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Stephen D. Eckermann
,
Jun Ma
,
Karl W. Hoppel
,
David D. Kuhl
,
Douglas R. Allen
,
James A. Doyle
,
Kevin C. Viner
,
Benjamin C. Ruston
,
Nancy L. Baker
,
Steven D. Swadley
,
Timothy R. Whitcomb
,
Carolyn A. Reynolds
,
Liang Xu
,
N. Kaifler
,
B. Kaifler
,
Iain M. Reid
,
Damian J. Murphy
, and
Peter T. Love

Abstract

A data assimilation system (DAS) is described for global atmospheric reanalysis from 0- to 100-km altitude. We apply it to the 2014 austral winter of the Deep Propagating Gravity Wave Experiment (DEEPWAVE), an international field campaign focused on gravity wave dynamics from 0 to 100 km, where an absence of reanalysis above 60 km inhibits research. Four experiments were performed from April to September 2014 and assessed for reanalysis skill above 50 km. A four-dimensional variational (4DVAR) run specified initial background error covariances statically. A hybrid-4DVAR (HYBRID) run formed background error covariances from an 80-member forecast ensemble blended with a static estimate. Each configuration was run at low and high horizontal resolution. In addition to operational observations below 50 km, each experiment assimilated 105 observations of the mesosphere and lower thermosphere (MLT) every 6 h. While all MLT reanalyses show skill relative to independent wind and temperature measurements, HYBRID outperforms 4DVAR. MLT fields at 1-h resolution (6-h analysis and 1–5-h forecasts) outperform 6-h analysis alone due to a migrating semidiurnal (SW2) tide that dominates MLT dynamics and is temporally aliased in 6-h time series. MLT reanalyses reproduce observed SW2 winds and temperatures, including phase structures and 10–15-day amplitude vacillations. The 0–100-km reanalyses reveal quasi-stationary planetary waves splitting the stratopause jet in July over New Zealand, decaying from 50 to 80 km then reintensifying above 80 km, most likely via MLT forcing due to zonal asymmetries in stratospheric gravity wave filtering.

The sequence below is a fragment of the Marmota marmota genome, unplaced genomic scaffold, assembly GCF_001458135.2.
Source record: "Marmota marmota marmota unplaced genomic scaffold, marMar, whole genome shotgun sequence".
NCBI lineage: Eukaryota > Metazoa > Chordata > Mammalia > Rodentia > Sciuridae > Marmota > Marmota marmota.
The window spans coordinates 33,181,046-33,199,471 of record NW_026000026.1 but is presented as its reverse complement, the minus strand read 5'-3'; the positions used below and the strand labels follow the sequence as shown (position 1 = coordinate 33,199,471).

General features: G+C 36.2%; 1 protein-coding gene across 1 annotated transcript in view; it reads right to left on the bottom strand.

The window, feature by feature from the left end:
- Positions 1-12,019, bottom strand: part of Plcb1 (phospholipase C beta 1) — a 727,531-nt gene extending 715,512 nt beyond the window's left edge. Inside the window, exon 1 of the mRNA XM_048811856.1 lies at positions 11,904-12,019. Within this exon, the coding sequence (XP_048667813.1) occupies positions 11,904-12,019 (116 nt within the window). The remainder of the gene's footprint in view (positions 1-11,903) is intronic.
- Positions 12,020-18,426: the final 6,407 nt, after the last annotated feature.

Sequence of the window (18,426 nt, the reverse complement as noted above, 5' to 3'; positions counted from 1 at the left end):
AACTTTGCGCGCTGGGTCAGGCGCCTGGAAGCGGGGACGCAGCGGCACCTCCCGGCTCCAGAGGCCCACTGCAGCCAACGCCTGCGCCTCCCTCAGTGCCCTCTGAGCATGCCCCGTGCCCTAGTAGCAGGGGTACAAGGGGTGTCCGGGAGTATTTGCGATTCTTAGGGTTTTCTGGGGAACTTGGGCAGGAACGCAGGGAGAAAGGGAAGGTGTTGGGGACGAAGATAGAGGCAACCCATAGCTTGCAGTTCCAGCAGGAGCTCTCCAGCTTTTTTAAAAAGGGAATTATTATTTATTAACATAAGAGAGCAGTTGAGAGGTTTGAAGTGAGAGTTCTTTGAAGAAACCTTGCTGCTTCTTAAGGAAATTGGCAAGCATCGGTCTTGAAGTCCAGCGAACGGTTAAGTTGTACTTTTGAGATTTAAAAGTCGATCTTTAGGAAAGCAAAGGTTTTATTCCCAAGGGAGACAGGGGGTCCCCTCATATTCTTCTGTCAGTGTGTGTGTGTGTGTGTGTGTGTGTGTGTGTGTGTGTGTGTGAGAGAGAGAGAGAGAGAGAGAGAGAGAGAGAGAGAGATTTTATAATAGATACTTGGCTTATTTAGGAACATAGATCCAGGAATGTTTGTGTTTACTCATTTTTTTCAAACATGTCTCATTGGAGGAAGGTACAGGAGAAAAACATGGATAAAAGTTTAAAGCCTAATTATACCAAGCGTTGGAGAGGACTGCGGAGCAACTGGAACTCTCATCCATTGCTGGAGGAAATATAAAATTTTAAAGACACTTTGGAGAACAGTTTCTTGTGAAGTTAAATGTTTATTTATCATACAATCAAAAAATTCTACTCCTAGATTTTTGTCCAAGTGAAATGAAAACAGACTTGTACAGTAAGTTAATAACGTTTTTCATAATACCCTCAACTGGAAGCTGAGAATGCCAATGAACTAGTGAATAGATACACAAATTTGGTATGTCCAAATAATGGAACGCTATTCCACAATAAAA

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David C. Fritts
,
Ronald B. Smith
,
Michael J. Taylor
,
James D. Doyle
,
Stephen D. Eckermann
,
Andreas Dörnbrack
,
Markus Rapp
,
Bifford P. Williams
,
P.-Dominique Pautet
,
Katrina Bossert
,
Neal R. Criddle
,
Carolyn A. Reynolds
,
P. Alex Reinecke
,
Michael Uddstrom
,
Michael J. Revell
,
Richard Turner
,
Bernd Kaifler
,
Johannes S. Wagner
,
Tyler Mixa
,
Christopher G. Kruse
,
Alison D. Nugent
,
Campbell D. Watson
,
Sonja Gisinger
,
Steven M. Smith
,
Ruth S. Lieberman
,
Brian Laughman
,
James J. Moore
,
William O. Brown
,
Julie A. Haggerty
,
Alison Rockwell
,
Gregory J. Stossmeister
,
Steven F. Williams
,
Gonzalo Hernandez
,
Damian J. Murphy
,
Andrew R. Klekociuk
,
Iain M. Reid
, and
Jun Ma

Abstract

The Deep Propagating Gravity Wave Experiment (DEEPWAVE) was designed to quantify gravity wave (GW) dynamics and effects from orographic and other sources to regions of dissipation at high altitudes. The core DEEPWAVE field phase took place from May through July 2014 using a comprehensive suite of airborne and ground-based instruments providing measurements from Earth’s surface to ∼100 km. Austral winter was chosen to observe deep GW propagation to high altitudes. DEEPWAVE was based on South Island, New Zealand, to provide access to the New Zealand and Tasmanian “hotspots” of GW activity and additional GW sources over the Southern Ocean and Tasman Sea. To observe GWs up to ∼100 km, DEEPWAVE utilized three new instruments built specifically for the National Science Foundation (NSF)/National Center for Atmospheric Research (NCAR) Gulfstream V (GV): a Rayleigh lidar, a sodium resonance lidar, and an advanced mesosphere temperature mapper. These measurements were supplemented by in situ probes, dropsondes, and a microwave temperature profiler on the GV and by in situ probes and a Doppler lidar aboard the German DLR Falcon. Extensive ground-based instrumentation and radiosondes were deployed on South Island, Tasmania, and Southern Ocean islands. Deep orographic GWs were a primary target but multiple flights also observed deep GWs arising from deep convection, jet streams, and frontal systems. Highlights include the following: 1) strong orographic GW forcing accompanying strong cross-mountain flows, 2) strong high-altitude responses even when orographic forcing was weak, 3) large-scale GWs at high altitudes arising from jet stream sources, and 4) significant flight-level energy fluxes and often very large momentum fluxes at high altitudes.